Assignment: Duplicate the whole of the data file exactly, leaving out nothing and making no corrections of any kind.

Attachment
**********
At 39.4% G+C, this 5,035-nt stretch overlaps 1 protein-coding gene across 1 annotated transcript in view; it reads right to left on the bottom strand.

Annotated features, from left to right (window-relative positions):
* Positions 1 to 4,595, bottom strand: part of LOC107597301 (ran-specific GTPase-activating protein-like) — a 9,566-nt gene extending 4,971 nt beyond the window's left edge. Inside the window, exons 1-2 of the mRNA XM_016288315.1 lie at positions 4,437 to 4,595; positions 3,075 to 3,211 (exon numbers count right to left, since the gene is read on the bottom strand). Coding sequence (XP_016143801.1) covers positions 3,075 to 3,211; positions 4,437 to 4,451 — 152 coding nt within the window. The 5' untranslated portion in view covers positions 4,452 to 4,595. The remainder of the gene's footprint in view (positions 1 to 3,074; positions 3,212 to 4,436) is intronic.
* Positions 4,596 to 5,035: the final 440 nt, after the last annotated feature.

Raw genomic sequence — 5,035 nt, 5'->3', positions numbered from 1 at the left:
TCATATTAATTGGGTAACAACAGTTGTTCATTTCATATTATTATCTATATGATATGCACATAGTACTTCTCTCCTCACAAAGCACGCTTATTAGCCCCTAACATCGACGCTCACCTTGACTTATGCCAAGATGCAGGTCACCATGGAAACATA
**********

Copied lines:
At 39.4% G+C, this 5,035-nt stretch overlaps 1 protein-coding gene across 1 annotated transcript in view; it reads right to left on the bottom strand.

Annotated features, from left to right (window-relative positions):
* Positions 1 to 4,595, bottom strand: part of LOC107597301 (ran-specific GTPase-activating protein-like) — a 9,566-nt gene extending 4,971 nt beyond the window's left edge. Inside the window, exons 1-2 of the mRNA XM_016288315.1 lie at positions 4,437 to 4,595; positions 3,075 to 3,211 (exon numbers count right to left, since the gene is read on the bottom strand). Coding sequence (XP_016143801.1) covers positions 3,075 to 3,211; positions 4,437 to 4,451 — 152 coding nt within the window. The 5' untranslated portion in view covers positions 4,452 to 4,595. The remainder of the gene's footprint in view (positions 1 to 3,074; positions 3,212 to 4,436) is intronic.
* Positions 4,596 to 5,035: the final 440 nt, after the last annotated feature.

Raw genomic sequence — 5,035 nt, 5'->3', positions numbered from 1 at the left:
TCATATTAATTGGGTAACAACAGTTGTTCATTTCATATTATTATCTATATGATATGCACATAGTACTTCTCTCCTCACAAAGCACGCTTATTAGCCCCTAACATCGACGCTCACCTTGACTTATGCCAAGATGCAGGTCACCATGGAAACATA